Michael Johnston

PhD Year 2

PhD Research Project: Island Convection and its Interaction with Larger Scales

It is well known that convection regularly occurs over islands of all sizes and topography. Differential heating between an island and the surrounding sea forces a local circulation response, this then sets up favoured regions of ascent (where clouds are more likely to form), and descent (where clouds are more suppressed). On small flat islands, the flow carries heated air downwind before strong enough circulations can form locally. Instead, an ascending plume of warmer air extends downwind and becomes cloud topped when it is sufficiently humid (cloud trails). On larger islands (or small islands with light or no background flow), organised seabreeze fronts can form that move inland toward the centre of the island and trigger organised convective systems. Meanwhile, topography acts as an obstacle to the impinging flow - clouds can form where sufficiently humid flow ascends over topography.

We investigate cloud trails, a band or several bands of convective cloud that are anchored to a small flat island and can extend over 100 km downwind. Cloud trails are a case in which small scale surface inhomogeneities trigger larger scale flow perturbations. A climatological review of cloud trail activity at Bermuda is conducted to add to our understanding of the conditions under which they form, and how they behave. High resolution idealised simulations are then conducted to focus on the mechanisms through which they form, are maintained, transition from shallow to deep convective states, and eventually decay. Finally, the implications of these findings for convective parameterisation schemes are then investigated.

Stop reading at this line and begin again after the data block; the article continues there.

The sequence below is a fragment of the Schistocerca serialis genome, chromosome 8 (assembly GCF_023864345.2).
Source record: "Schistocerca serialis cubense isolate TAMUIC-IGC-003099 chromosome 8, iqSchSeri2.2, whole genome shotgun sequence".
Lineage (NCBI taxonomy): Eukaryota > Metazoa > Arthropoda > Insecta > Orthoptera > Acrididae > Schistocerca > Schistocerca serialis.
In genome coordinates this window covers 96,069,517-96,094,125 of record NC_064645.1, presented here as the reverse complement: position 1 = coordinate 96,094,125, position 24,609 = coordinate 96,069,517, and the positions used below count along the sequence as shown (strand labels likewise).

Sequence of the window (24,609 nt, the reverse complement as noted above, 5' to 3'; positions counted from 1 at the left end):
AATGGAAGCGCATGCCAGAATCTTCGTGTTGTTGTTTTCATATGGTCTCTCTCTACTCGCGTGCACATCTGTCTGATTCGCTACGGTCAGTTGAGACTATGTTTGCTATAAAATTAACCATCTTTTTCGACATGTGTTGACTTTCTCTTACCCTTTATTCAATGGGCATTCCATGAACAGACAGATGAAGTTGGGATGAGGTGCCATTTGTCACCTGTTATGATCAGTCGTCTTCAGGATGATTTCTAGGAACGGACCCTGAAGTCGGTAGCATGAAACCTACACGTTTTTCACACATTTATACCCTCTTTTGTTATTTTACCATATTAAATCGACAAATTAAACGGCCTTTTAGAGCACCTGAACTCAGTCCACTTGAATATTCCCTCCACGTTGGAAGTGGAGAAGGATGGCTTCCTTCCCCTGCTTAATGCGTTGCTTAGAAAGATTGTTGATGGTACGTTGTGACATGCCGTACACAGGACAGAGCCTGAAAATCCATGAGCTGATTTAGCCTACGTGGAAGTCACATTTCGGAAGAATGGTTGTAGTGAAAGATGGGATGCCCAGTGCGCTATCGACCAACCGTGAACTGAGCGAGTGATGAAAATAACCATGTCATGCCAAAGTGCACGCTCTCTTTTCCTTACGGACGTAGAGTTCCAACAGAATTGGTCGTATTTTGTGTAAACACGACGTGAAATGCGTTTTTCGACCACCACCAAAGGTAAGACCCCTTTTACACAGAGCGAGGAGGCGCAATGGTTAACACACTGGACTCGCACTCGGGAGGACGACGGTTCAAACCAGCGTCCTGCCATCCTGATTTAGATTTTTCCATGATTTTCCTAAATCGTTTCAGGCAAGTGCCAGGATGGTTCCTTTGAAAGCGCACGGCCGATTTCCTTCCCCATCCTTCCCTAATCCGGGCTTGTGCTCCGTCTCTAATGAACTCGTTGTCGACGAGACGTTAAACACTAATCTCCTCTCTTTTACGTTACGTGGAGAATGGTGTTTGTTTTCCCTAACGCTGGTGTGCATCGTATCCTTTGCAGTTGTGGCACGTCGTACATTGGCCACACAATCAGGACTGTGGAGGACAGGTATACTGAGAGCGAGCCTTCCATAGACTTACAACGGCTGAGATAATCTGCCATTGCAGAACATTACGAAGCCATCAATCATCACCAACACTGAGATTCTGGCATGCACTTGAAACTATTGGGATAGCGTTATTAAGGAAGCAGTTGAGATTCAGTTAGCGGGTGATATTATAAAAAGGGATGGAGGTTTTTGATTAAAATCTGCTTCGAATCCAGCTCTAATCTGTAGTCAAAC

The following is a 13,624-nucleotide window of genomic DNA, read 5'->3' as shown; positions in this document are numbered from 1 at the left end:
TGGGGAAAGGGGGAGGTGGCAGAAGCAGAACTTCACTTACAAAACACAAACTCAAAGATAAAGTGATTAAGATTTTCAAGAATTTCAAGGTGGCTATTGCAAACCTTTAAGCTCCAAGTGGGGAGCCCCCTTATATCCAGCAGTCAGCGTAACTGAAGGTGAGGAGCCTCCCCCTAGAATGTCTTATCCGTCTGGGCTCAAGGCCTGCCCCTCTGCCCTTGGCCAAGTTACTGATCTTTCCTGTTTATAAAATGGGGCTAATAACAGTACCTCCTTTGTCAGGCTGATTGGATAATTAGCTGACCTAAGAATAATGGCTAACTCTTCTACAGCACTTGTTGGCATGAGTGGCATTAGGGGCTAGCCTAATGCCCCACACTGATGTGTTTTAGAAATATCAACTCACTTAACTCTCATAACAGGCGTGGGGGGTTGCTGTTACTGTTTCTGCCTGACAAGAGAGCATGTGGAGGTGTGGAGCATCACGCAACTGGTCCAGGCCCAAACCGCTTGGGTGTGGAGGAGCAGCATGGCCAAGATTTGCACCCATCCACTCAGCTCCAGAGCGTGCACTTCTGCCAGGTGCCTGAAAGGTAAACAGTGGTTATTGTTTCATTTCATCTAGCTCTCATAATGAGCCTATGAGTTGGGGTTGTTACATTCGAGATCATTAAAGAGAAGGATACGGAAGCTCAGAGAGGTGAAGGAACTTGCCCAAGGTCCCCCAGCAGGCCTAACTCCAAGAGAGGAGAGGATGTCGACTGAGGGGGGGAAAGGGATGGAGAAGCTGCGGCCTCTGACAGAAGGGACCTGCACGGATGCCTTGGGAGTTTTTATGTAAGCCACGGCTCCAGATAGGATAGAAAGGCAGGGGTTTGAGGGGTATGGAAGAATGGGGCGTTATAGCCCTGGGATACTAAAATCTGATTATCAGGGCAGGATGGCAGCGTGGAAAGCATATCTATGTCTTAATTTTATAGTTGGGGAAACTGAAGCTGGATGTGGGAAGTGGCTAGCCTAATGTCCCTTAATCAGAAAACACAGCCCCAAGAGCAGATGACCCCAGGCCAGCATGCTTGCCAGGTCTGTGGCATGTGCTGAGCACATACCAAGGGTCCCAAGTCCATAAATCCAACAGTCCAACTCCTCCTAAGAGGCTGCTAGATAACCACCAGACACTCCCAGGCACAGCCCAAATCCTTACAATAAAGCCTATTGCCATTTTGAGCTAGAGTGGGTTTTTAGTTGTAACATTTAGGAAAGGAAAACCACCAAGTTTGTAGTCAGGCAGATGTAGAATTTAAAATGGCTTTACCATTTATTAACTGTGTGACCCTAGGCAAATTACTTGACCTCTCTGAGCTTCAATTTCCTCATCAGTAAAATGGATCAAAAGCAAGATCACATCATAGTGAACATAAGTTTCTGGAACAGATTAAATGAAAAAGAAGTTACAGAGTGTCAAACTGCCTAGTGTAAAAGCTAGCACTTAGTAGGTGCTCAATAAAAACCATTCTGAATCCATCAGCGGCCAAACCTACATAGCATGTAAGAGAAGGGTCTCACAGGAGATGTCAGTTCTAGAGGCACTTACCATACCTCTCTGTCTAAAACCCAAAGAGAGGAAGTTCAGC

Research Interests:

  • Convection, transitions between convective states
  • Numerical Modelling at fine spatial resolution
  • Tropical Cyclones
  • Remote Sensing

Associated Projects:

  • Parameterisation of Convection : A five-year programme of work jointly funded between NERC and the Met Office with the aim of significantly improving the representation of convection across model scales from 1-100km. (ParaCon)


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